Investigative journalist Billy Jensen has heavily impacted the true crime world with his deep-dive articles, podcasts, (he’s one half of the Murder Squad podcast with Paul Holes and a third of The First Degree podcast team with true crime producer Alexis Linkletter and LadyGang gal Jac Vanek), and now with his new book, Chase Darkness With Me.
The book has garnered rave reviews on Amazon and GoodReads so far, which makes sense because it delves into Jensen’s beginnings as a true crime reporter, (fun fact, he started out writing about his other passion, hockey) and it also contains a how-to guide on becoming a citizen detective—crowd-sourcing unsolved crimes using the internet to uncover new clues and even solve cold cases (which he’s done almost a dozen times now).
Jensen started out working as a “stringer” for the New York Times on weekends, meaning he wasn’t a regular part of the newspaper’s staff, but he filled in when they needed help. He found himself mostly covering oddball crime stories in Long Island until his first big break.
“I caught my first murder… I got a phone call that a body was found in a barrel inside a house that somebody had just moved into, so that’s where it started,” said Jensen.
If this case already sounds familiar, it’s because it was highly reported on in the New York Times and in publications all over the world.
“I talked to the neighbors and talked to the people that used to own the house before it was sold, and then I called up the original owner and said, ‘Is this Mr. Howard Elkins?’”
Jensen told Elkins about the pregnant woman’s body found in a steel barrel inside the crawl space of the home. Elkins denied knowing anything about the body, but a week later, he committed suicide. DNA later linked him to the unborn child.
It turned out that Elkins had killed his 28-year-old pregnant lover and then put her body in a steel barrel before filling it up with a chemical substance used to absorb industrial spills. He moved his wife and three children to Florida and for 30 years, the heavy barrel stayed in the crawl space.
“In my first-ever murder story, I ended up talking to the killer,” said Jensen.
His most memorable murder?
“It was probably the first one I solved, which was the case of Marques Gaines.” Gaines was punched in the face, fell back onto a busy Chicago street, and was run over by a taxi and killed.
Jensen got to work on Facebook, creating a page to help get tips on the identity of the “River North Puncher.”
Jensen tracked the assailant to Minnesota and eventually contacted a detective through LinkedIn to help get the puncher arrested six months after Jensen had originally pinpointed him. Crowd solving cases can be a slow burn.
Growing up, Jensen was bitten by the true crime bug, mostly because his father read crime books and watched a lot of crime-based television.
“Crime was very much prevalent in our house. It was a regular suburban household... but we talked about crime a lot,” said Jensen.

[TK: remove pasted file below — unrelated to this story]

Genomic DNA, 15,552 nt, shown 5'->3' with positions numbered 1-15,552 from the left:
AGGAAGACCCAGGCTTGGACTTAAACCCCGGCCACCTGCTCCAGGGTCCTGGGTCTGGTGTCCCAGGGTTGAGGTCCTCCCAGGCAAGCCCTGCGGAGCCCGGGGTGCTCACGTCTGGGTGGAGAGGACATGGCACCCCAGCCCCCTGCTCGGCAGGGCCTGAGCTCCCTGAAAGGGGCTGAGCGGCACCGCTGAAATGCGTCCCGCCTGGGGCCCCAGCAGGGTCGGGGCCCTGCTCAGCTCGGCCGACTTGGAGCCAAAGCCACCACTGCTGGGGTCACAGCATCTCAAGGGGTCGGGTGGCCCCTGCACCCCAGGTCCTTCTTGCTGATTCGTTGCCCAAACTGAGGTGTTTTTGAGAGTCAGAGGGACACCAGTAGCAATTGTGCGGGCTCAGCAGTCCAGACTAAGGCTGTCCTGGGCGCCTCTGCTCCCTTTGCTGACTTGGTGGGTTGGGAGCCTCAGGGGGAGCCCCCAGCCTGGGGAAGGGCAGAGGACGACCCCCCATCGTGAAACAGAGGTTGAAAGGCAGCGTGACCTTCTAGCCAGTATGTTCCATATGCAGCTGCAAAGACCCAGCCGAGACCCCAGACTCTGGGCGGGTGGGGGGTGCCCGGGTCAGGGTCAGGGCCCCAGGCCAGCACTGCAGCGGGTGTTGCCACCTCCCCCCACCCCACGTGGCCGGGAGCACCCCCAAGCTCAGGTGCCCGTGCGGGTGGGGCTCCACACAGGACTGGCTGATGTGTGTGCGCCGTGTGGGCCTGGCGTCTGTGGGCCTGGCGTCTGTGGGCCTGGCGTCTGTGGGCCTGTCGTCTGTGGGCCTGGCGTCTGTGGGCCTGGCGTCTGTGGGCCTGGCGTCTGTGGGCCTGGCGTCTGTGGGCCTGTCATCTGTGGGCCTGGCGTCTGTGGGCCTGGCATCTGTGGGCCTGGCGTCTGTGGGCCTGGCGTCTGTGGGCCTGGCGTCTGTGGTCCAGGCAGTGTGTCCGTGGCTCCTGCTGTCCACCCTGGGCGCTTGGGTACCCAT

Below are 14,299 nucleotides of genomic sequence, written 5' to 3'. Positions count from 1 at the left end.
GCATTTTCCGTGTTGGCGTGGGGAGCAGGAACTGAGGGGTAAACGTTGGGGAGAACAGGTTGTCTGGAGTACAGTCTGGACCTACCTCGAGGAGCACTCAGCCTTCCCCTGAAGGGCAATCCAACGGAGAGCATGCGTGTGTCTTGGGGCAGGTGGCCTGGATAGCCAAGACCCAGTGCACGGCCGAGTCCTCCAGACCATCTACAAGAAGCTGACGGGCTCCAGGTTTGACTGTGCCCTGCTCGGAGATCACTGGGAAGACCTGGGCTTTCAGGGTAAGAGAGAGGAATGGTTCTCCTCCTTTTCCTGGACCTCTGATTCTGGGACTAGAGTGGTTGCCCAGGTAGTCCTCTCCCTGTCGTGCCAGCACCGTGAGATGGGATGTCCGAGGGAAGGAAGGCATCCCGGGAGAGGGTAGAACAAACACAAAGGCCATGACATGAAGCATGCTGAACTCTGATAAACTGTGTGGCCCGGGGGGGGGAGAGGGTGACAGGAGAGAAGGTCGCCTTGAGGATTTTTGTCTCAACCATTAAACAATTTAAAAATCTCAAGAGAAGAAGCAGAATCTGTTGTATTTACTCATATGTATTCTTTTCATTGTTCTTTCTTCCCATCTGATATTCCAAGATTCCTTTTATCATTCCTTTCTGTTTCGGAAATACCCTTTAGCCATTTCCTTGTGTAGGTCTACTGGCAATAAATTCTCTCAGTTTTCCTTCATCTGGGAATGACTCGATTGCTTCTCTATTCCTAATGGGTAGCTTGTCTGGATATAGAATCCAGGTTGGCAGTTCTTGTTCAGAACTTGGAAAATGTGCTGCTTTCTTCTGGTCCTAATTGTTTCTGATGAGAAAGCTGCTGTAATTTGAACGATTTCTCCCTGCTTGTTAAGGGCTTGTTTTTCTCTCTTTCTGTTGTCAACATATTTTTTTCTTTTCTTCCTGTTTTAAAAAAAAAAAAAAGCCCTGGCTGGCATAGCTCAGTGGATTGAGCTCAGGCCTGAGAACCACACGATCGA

Once his writing career picked up, Jensen started specializing in unsolved cases, which means he wrote many stories with no real succinct, satisfying endings that true crime lovers crave. He took the road less traveled and chose to hone in on cases that had gone stale. Jensen was there to hit the “refresh” button.
“I wrote a story about the only unsolved murder on in New York City on 9/11 for instance, and then after writing hundreds of those stories, I got fed up.”
He worked on the Bear Brook case, which has recently been turned into a compelling podcast and is very coincidentally also about four bodies found in steel barrels in Bear Brook State Park, New Hampshire.
“I’ve been working on Bear Brook for about four years now and that’s a big part of the book,” said Jensen. He also helped finish Michelle McNamara’s best-seller “I’ll Be Gone in the Dark,” which she was in the middle of writing before suddenly passing away in her sleep.
Both the Bear Brook and Golden State Killer cases are linked in that familial DNA was used to crack the cases that had been cold for years, and Jensen had a hand in it by introducing Golden State Killer detective Paul Holes to the lead investigator on the Bear Brooks case, who then told Holes about the familial DNA technique.
“When I found out about Michelle, I had just walked the woods of Bear Brook. Those two cases had always been linked in my mind,” said Jensen. “To learn they were connected in real life completely blew me away.”
In a genre where the same reel of serial killers tend to be glorified through their horrendous crimes, Jensen says one of his goals is to shift the narrative from the bad guys to the good guys.
“The problem with true crime is that it’s filled with super villains...Bundy, Gacy, Manson, Dahmer, Son of Sam. But you look at the superheroes and a lot of them are nameless and faceless,” said Jensen. “With Paul [Holes] there was a way to change that. I want someone to watch a press conference, see Paul Holes and say, ‘I want to be that guy.”
These days, Jensen is working on a new unsolved case and is searching for a former Marine named Raymond “RJ” McCleod, who brutally murdered his girlfriend, Krystal Mitchell in June of 2016.
To learn more about this case, check out one of the more recent episodes of Murder Squad here.